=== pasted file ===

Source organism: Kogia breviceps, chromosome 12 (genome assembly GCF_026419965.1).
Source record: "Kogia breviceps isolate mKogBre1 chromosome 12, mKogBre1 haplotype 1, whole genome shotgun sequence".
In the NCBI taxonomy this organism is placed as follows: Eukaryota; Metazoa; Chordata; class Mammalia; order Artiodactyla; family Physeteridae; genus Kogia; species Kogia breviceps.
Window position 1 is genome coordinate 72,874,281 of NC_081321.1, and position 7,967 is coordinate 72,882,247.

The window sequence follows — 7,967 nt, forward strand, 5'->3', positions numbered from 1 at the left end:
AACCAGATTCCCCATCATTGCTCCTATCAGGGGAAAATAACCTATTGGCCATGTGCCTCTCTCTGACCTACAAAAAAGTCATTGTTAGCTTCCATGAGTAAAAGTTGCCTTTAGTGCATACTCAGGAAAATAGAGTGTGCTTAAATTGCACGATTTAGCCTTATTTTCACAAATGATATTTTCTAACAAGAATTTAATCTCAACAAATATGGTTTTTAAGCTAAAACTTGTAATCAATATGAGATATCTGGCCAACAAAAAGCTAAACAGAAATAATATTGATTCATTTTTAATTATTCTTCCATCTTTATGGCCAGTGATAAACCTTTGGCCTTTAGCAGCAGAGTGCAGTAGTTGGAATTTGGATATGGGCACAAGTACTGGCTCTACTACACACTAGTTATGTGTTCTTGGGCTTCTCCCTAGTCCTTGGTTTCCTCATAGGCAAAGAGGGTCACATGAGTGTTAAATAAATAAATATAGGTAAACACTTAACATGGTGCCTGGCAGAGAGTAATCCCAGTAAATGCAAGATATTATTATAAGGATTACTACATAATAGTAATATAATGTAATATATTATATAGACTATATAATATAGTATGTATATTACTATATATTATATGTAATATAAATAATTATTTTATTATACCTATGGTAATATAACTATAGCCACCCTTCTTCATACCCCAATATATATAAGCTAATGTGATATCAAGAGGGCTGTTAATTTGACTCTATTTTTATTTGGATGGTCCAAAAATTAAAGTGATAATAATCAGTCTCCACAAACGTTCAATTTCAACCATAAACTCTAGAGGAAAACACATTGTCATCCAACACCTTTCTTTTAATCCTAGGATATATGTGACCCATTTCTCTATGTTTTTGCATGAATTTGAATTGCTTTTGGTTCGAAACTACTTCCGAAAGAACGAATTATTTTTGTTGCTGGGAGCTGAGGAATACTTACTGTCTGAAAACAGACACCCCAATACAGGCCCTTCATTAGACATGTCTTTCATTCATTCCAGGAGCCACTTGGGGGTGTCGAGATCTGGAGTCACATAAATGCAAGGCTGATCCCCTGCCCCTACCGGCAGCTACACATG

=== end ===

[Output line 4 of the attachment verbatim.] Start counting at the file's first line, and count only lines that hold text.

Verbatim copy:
Window position 1 is genome coordinate 72,874,281 of NC_081321.1, and position 7,967 is coordinate 72,882,247.